Documents show district officials considered closing Lyn Knoll because it already has low and decreasing enrollment with just 238 current students. Those same documents note that while officials are concerned about the school’s trends, it has not had a long history of low ratings to warrant a closure.

In considering a charter school conversion, documents state that there is already a saturation of charter schools in that part of the city, and the community is interested in “the existence of a neighborhood school.” Two charter networks, however, did indicate interest in managing the school, the documents state.
The district recommendation would also include stripping the school’s current status as a pilot school.

Lyn Knoll and other schools labeled pilot schools in Aurora get some internal district autonomy under a program created more than 10 years ago by district and union officials.

Because Lyn Knoll is a pilot school, a committee that oversees that program also reviewed the school and made its own recommendation, which is different from the district’s.

In their report, committee members explained that while they gave the school low marks, they want the school to maintain pilot status for another year as long as it follows guidance on how to improve.

Among the observations in the committee’s report: The school doesn’t have an intervention program in place for students who need extra help in math, families are not engaged, and there has not been enough training for teachers on the new state standards.

The report also highlights the school’s daily physical education for students and noted that the school’s strength was in the school’s governance model that allowed teachers to feel involved in decision making.

Read the full committee report below.



Data dive

When Indiana kids leave a public school district, where do they go? New state data has the answer.

PHOTO: Alan Petersime

For the first time, Hoosier schools and community members have easier access to information showing where students go when they leave their public school district.

At a time when school choice has changed the political and education landscape in Indiana, knowing where and what kinds of schools students switch to  can be invaluable for educators looking to understand the competition they might face from charter schools, private schools, and even other district schools. Every single Indiana district’s enrollment is affected — either positively or negatively — by students leaving or coming into their boundaries.

Last week the Indiana Department of Education released a public school district transfer report for the first time. The report, which  includes information from this school year, is the latest data resource provided by the state to help school leaders navigate an ever more complex education landscape.

“Having a greater understanding of every aspect of our local districts will allow our educators to make important decisions and better plans,” said state Superintendent Jennifer McCormick.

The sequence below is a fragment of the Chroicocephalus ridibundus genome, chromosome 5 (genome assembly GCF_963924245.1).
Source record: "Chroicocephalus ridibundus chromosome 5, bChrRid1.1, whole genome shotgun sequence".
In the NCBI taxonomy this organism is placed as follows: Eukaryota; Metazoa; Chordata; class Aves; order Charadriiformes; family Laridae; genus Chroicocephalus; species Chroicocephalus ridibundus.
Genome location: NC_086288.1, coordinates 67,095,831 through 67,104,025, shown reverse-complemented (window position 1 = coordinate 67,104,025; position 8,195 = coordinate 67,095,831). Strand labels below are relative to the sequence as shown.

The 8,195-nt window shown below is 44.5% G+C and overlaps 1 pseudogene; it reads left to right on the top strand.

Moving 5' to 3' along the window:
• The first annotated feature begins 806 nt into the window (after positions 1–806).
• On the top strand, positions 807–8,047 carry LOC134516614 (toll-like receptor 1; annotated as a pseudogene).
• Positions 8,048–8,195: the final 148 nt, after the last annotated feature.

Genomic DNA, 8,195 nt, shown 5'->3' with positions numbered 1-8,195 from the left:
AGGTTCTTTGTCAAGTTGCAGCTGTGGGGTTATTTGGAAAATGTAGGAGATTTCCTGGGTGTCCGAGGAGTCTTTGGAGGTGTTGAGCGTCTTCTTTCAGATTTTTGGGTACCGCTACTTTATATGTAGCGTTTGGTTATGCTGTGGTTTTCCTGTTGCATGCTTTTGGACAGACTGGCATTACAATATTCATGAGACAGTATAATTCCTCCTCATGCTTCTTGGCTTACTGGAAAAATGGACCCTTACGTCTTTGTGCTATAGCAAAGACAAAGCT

The education department is set to release this data every spring and fall. It stems from a bill passed last year with strong bipartisan support that was offered after a lawmaker spoke with a local superintendent who wanted to learn more about why students were leaving her district.

Here are some highlights from the new data. The full document is available on the education department website here.

  1. 46,972 students live in Indianapolis Public School boundaries. 26,215 — about 55 percent — go to IPS, and 20,815 transfer to other districts, charter schools or private schools using a voucher. Of the students who transfer, 60 percent go to a charter school. That number includes 2,692 students who attend innovation schools.
  2. Indianapolis Public Schools also attracts 714 students from out of district. The largest number come from township districts. But there are also dozens of students from suburban districts such as Carmel, Brownsburg and Zionsville.
  3. In Marion County, Beech Grove Schools has gained the most students because of transfers, 823. It is also one of the districts most affected by transfers — 36 percent of Beech Grove students live outside the district. Beech Grove is the only Marion County district that had more students transferring in than out.
  4. Statewide, the small rural Union School Corporation (about an hour northeast of Indianapolis) stands out — more than 50 percent of the 367 students living in the district transferred to other schools outside the district. But the district also saw a huge influx of students — 631 — coming from other public districts.
  5. Nearly every district in the state — 284 out of 289 — has students who live in their boundaries attending online charter schools. (Read more about virtual schools here.)
  6. In Gary, a majority of students (61 percent) are not enrolled in their boundary district.
  7. Every district in the state loses at least some students to charter schools or other districts. But in 23 districts, not a single student receives vouchers to attend private school.